Probiotics are positive for your liver; bacteria say, “no” to nanoparticle waste and hospitals find new ways to prevent C. difficile infection.
Nanoparticles Harmful to Beneficial Bacteria
New technologies leading to the production of useful nanoparticles have also led to the accumulation of nanoparticle waste that gets leaked to the environment. If these particles could be harmful to good soil bacteria was a question posed by researchers from the Birla Institute of Technology and Science in India. Using nanoparticles commonly produced from zinc oxide, they tried to alter the growth and enzyme profiles of two soil bacteria: Bacillus subtilis and Pseudomonas aeruginosa. While the nanoparticles only appeared to affect the growth of B. subtilis, the enzyme profiles were seriously changed for each of the bacteria, affecting their ability to function. These results emphasize that nanoparticle waste is not an innocent by-stander in the microscopic living world.
Reducing Hospital Infections with Friendly Bacteria
In hospitals, the risk for an opportunistic Clostridium difficile infection is quite high after antibiotic treatment. C. difficule infection leads to diarrhea and requires yet more antibiotics to treat. In a large, open study involving tens of thousands of patients in Canada, probiotics were combined with general preventive measures to see if the numbers of patients succumbing to the infection could be reduced. Very significant reductions of the infection were noted, and the severity was also significantly lowered.
VSL#3 Loves Your Liver
VSL#3 is one of the most widely accepted, effective probiotic mixtures available on the market and is used for several intestinal ailments. In New Delhi, however, scientists attempted to see if it could be successfully used to improve the response rate of patients being treated for liver disease (cirrhosis). VSL#3 significantly improved the response rate in the patients and also reduced inflammatory markers.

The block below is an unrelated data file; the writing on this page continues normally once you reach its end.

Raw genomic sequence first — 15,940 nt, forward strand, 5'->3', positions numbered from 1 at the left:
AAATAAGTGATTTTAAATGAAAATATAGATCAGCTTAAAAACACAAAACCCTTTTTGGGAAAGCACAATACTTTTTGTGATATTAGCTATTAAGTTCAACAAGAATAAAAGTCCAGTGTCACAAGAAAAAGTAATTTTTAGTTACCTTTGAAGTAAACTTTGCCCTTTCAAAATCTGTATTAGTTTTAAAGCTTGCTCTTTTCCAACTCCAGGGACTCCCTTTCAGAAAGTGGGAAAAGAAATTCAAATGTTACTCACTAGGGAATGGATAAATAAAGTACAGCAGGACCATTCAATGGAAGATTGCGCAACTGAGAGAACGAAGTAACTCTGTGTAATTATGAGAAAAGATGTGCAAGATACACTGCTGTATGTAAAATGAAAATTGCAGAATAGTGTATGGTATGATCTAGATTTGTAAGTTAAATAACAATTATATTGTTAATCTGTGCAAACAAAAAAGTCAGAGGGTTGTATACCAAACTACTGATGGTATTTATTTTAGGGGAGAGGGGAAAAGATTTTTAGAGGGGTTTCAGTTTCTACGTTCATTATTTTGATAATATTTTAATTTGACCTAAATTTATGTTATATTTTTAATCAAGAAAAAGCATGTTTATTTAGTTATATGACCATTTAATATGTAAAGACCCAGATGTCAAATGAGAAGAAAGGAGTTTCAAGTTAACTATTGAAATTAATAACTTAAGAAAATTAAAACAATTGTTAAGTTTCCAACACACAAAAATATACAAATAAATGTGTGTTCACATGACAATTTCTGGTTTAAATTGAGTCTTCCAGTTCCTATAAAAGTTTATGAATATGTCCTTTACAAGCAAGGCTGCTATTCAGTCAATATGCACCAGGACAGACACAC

Alcohol, Probiotics and a Toast to Liver Health
Using beneficial bacteria as a way to reduce inflammation in alcoholic liver disease has shown promise in earlier studies. To gain insight into the some of the mechanisms behind this effect, researchers from China measured liver inflammation after Lactobacillus rhamnosus GG therapy in a rodent model of alcoholic liver disease. Treatment with the bacteria reduced signs of hepatic inflammation and liver injury. This appeared to be the result of the probiotics reducing the sensitivity of immune cells to toxins produced by the intestinal flora.
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- Maziade PJ, Andriessen A, Pereira P, Currie B, Goldstein EJ. Impact of Adding Prophylactic Probiotics to a Bundle of Standard Preventative Measures for Clostridium difficile Infections: Enhanced and Sustained Decrease in the Incidence and Severity of Infection at a Community Hospital. Curr Med Res Opin. 2013 Aug 12. [Epub ahead of print]
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